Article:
Monetary Metals Don’t Need a “Gold Standard” Proxy System

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by Clint Siegner, Money Metals:

President Trump moved recently to nominate an avowed sound money advocate, Judy Shelton, to the Federal Reserve Board. That triggered a flurry of superficial and derisive references in the controlled media to Shelton’s past support of a gold standard.

For example, CBS News described her as “a believer in the return to the gold standard, a money policy abandoned by the U.S. in 1971.” According to the story, “mainstream economists believe it’s a fringe view.”

As the “mainstream” media portrays sound money advocates, we apparently are nostalgic for the monetary system that existed all the way up until 1971.

Being backward looking by nature, our driving purpose in life is apparently to salvage that “abandoned” system.

Never mind the fact that the post-World War II Bretton Woods gold window that existed until 1971 was meant to ensure U.S. dollar hegemony in international trade – not sound money for the people.

Never mind the fact that the Federal Reserve’s creation back in 1913 spelled the death of sound money. We apparently endorse any purported “gold standard” that calls itself that.

We persist despite the fact that our views have been relegated to the “fringe” by all the approved experts. Establishment economists may not have seen the financial crisis of 2008 coming, but they sure know what’s best for the economy going forward! And what could be better than a debt-based fiat monetary system that facilitates unlimited government spending and borrowing?

New Fed Nomination Has Rekindled Debate on Gold

In all seriousness, we are grateful for the opportunity provided by Judy Shelton’s expected nomination to the Fed to clarify what sound money is, what it would mean for a modern economy, and how it might be implemented.

Sound money has intrinsic value, is stable, is trusted, is fungible, and has widespread acceptance. It need not necessarily be gold, although thousands of years of history have shown the yellow metal ably fills that role – even today.

Often overlooked, even among some sound money advocates, is silver. It arguably has a longer history than gold of being circulated as money.

The Founders wrote a bi-metallic gold-silver standard into the United States Constitution. Article 1, Section 10 makes it explicit: “No State shall… make any Thing but gold and silver Coin a Tender in Payment of Debts…”

U.S. $100 Gold Coin Certificates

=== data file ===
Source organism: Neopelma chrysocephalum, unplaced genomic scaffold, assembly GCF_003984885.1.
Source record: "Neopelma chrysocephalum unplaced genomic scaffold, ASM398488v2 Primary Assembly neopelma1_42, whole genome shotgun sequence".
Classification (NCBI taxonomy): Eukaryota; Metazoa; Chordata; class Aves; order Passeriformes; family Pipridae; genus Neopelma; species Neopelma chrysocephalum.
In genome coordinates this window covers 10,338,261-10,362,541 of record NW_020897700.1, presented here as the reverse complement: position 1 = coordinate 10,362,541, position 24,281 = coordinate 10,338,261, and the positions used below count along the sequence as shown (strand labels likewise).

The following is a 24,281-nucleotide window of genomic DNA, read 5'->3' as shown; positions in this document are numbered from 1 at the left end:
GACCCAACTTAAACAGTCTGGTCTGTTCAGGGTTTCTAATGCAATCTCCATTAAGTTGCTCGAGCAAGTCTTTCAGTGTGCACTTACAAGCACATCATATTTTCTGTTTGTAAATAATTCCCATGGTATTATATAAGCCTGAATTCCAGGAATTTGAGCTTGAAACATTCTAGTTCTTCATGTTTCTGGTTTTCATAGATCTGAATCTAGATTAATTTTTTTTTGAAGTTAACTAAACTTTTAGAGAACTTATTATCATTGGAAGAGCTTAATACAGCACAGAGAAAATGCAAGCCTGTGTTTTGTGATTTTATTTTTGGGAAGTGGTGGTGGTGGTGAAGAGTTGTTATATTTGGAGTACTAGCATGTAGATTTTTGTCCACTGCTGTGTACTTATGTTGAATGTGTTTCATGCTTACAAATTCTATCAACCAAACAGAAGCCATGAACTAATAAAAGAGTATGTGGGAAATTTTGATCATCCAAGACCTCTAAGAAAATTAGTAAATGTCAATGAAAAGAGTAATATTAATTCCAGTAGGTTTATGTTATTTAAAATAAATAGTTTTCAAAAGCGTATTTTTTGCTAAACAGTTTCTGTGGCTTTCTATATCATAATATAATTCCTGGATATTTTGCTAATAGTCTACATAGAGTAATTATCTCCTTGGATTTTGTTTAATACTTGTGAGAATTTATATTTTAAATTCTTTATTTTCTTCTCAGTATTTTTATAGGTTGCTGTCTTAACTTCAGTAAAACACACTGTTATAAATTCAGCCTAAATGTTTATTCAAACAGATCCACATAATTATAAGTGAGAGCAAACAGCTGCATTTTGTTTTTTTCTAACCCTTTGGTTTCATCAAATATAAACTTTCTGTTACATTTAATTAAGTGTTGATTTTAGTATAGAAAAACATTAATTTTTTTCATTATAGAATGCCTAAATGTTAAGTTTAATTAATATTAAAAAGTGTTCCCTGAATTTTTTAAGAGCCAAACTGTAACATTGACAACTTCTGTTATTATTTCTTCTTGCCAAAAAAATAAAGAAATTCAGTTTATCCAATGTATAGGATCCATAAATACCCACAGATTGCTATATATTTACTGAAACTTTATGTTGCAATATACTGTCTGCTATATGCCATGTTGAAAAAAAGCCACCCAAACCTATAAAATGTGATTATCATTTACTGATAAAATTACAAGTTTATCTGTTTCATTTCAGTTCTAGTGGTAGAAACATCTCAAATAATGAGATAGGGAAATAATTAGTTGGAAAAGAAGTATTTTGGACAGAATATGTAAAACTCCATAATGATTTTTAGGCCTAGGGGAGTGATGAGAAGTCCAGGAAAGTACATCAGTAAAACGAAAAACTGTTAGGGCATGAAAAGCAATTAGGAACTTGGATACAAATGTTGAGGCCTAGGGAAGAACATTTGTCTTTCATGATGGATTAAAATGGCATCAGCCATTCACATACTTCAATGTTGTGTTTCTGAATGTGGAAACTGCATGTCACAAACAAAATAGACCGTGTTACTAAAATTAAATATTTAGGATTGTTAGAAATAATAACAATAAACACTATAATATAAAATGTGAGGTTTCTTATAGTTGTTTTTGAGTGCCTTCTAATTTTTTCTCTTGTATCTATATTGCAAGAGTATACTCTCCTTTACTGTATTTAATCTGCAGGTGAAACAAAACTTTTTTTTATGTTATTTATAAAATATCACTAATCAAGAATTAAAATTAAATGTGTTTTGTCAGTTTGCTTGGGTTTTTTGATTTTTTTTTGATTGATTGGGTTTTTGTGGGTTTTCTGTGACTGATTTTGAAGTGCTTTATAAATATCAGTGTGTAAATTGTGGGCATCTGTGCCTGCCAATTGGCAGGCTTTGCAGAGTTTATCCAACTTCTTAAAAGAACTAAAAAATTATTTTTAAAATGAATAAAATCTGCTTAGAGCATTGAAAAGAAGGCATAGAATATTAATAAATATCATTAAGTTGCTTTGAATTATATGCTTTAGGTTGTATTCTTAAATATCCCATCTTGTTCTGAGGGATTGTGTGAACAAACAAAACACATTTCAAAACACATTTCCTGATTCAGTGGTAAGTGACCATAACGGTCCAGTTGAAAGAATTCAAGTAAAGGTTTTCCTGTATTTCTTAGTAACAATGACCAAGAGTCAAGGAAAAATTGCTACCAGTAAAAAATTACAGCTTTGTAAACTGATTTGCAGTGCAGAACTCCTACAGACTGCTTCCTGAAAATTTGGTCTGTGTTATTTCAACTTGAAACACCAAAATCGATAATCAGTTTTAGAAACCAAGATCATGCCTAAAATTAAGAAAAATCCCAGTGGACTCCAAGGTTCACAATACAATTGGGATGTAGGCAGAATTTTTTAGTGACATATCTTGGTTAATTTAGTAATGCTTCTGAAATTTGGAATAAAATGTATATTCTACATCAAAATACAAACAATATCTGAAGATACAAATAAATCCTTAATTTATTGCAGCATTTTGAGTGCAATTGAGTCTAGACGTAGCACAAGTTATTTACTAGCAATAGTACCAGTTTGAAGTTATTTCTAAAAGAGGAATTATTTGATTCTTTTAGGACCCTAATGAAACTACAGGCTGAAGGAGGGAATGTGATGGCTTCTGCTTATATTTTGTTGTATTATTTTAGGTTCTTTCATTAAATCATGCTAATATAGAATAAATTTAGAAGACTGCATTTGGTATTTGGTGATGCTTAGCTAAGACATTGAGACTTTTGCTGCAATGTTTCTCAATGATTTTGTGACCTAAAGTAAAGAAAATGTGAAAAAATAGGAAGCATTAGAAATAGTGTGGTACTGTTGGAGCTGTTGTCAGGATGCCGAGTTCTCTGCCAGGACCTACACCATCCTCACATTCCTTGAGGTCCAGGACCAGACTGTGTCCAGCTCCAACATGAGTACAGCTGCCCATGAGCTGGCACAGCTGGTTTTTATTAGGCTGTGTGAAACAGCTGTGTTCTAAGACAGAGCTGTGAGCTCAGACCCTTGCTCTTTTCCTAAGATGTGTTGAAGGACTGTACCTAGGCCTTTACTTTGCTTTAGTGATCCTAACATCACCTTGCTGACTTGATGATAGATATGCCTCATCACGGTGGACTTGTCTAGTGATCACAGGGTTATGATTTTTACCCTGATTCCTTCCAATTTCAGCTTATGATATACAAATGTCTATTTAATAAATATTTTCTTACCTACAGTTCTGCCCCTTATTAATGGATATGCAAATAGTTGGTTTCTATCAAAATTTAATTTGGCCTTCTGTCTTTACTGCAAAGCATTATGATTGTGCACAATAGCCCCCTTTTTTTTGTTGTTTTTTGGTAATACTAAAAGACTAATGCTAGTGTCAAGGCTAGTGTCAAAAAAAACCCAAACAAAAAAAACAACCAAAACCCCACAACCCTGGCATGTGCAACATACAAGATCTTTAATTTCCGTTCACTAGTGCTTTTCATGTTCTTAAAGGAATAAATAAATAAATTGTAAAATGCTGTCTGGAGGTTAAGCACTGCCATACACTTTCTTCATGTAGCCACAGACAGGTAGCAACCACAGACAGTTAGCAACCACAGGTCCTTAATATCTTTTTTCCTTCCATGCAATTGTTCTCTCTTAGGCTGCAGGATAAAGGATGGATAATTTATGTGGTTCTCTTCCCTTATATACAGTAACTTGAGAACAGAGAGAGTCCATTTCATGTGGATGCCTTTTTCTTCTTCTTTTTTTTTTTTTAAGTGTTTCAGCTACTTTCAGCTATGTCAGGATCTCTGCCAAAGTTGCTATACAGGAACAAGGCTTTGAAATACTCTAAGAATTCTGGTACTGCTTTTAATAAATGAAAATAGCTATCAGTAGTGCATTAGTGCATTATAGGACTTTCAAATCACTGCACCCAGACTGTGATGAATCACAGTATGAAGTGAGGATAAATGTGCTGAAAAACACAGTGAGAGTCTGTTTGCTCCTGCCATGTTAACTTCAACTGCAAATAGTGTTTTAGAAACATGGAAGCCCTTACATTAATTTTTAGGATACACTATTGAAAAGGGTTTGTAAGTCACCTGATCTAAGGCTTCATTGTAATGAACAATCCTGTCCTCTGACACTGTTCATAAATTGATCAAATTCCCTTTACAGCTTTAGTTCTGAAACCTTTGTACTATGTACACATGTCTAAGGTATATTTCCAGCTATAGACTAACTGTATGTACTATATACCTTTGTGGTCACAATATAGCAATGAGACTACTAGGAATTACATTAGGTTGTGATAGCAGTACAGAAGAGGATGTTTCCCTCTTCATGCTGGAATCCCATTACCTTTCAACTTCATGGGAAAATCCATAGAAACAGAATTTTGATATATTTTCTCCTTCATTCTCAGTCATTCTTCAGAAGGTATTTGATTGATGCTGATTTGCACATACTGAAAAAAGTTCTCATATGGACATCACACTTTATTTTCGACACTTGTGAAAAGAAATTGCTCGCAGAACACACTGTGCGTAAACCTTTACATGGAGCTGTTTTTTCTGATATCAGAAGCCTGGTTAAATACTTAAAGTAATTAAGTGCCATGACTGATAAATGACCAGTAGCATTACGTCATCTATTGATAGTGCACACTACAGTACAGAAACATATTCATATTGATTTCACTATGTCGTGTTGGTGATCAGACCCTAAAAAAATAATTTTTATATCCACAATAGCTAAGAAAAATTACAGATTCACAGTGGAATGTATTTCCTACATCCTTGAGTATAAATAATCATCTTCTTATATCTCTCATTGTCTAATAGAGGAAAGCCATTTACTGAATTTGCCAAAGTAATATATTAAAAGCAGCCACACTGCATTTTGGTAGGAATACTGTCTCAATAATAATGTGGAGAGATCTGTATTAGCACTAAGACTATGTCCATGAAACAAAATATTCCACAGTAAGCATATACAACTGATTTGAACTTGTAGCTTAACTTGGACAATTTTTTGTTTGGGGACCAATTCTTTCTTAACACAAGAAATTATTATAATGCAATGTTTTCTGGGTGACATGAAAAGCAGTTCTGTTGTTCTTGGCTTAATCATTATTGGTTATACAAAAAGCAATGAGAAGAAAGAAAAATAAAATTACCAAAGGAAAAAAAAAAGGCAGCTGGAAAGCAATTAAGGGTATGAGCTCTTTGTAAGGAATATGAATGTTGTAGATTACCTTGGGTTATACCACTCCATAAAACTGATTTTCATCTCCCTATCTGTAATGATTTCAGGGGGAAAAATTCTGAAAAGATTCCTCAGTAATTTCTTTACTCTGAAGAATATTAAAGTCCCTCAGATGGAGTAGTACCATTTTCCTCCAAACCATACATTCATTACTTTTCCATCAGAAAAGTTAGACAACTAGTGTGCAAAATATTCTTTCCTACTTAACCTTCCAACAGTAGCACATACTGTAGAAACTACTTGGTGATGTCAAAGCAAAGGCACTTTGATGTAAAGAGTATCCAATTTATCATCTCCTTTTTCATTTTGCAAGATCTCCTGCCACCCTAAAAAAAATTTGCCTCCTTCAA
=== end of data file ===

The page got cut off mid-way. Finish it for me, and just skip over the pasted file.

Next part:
The Coinage Act of 1792 defined a dollar in terms of silver. Specifically, a dollar was to be 371.25 grains (equivalent to about three-fourths of an ounce) of silver, in harmony with the Spanish milled dollar.

Even before the creation of the Federal Reserve in 1913, certain banking and political interests had worked to de-monetize silver.

In 1873, Congress moved to sideline the silver dollar. That sparked the so-called Free Silver Movement, which stood for allowing the supply of silver coins to be increased in accord with demand.

In 1893, populist orator William Jennings Bryan gave his famous “Cross of Gold” speech before the Democratic National Convention: “We shall restore bimetallism… If they dare to come out in the open field and defend the gold standard as a good thing, we shall fight them to the uttermost…by saying to them, you shall not press down upon the brow of labor this crown of thorns. You shall not crucify mankind upon a cross of gold.”

At the time, Bryan saw gold as the money of the elites; silver as the money of the masses. At the least, both are needed.

Fiat Federal Reserve Notes Cause Global Turmoil

The money of today’s financial and political elites is the unbacked Federal Reserve Note. The arbitrary power of central bankers to create currency out of nothing has resulted in bubble after bubble in real estate, stocks, bonds, student loans, and government spending commitments.

Sound money proponents believe that artificially inflating certain sectors of the economy fosters waste and inefficiency – not to mention unfairness.

We believe that markets become corrupted when they are driven by particular words or syllables contained in policy statements issued by a central bank.

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